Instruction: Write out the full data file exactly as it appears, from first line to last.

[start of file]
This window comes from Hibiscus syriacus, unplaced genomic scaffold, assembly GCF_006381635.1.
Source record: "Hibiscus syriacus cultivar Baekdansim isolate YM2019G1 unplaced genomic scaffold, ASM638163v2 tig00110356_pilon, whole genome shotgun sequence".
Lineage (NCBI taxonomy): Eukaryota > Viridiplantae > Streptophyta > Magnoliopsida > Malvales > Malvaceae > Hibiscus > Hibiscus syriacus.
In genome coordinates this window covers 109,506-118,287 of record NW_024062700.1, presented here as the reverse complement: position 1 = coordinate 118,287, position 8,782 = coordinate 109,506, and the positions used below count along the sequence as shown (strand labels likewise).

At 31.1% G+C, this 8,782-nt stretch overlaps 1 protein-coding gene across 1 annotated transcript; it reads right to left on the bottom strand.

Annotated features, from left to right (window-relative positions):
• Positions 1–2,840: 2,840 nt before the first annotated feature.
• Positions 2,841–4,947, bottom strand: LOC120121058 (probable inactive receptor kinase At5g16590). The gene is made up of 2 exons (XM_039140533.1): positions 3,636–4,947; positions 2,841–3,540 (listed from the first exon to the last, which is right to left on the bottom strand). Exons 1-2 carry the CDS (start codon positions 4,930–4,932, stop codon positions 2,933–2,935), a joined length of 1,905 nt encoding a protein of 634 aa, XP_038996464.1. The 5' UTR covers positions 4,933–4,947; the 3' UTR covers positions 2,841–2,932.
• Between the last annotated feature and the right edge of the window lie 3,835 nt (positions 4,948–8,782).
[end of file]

This window comes from Hibiscus syriacus, unplaced genomic scaffold, assembly GCF_006381635.1.
Source record: "Hibiscus syriacus cultivar Baekdansim isolate YM2019G1 unplaced genomic scaffold, ASM638163v2 tig00110356_pilon, whole genome shotgun sequence".
Lineage (NCBI taxonomy): Eukaryota > Viridiplantae > Streptophyta > Magnoliopsida > Malvales > Malvaceae > Hibiscus > Hibiscus syriacus.
In genome coordinates this window covers 109,506-118,287 of record NW_024062700.1, presented here as the reverse complement: position 1 = coordinate 118,287, position 8,782 = coordinate 109,506, and the positions used below count along the sequence as shown (strand labels likewise).

At 31.1% G+C, this 8,782-nt stretch overlaps 1 protein-coding gene across 1 annotated transcript; it reads right to left on the bottom strand.

Annotated features, from left to right (window-relative positions):
• Positions 1–2,840: 2,840 nt before the first annotated feature.
• Positions 2,841–4,947, bottom strand: LOC120121058 (probable inactive receptor kinase At5g16590). The gene is made up of 2 exons (XM_039140533.1): positions 3,636–4,947; positions 2,841–3,540 (listed from the first exon to the last, which is right to left on the bottom strand). Exons 1-2 carry the CDS (start codon positions 4,930–4,932, stop codon positions 2,933–2,935), a joined length of 1,905 nt encoding a protein of 634 aa, XP_038996464.1. The 5' UTR covers positions 4,933–4,947; the 3' UTR covers positions 2,841–2,932.
• Between the last annotated feature and the right edge of the window lie 3,835 nt (positions 4,948–8,782).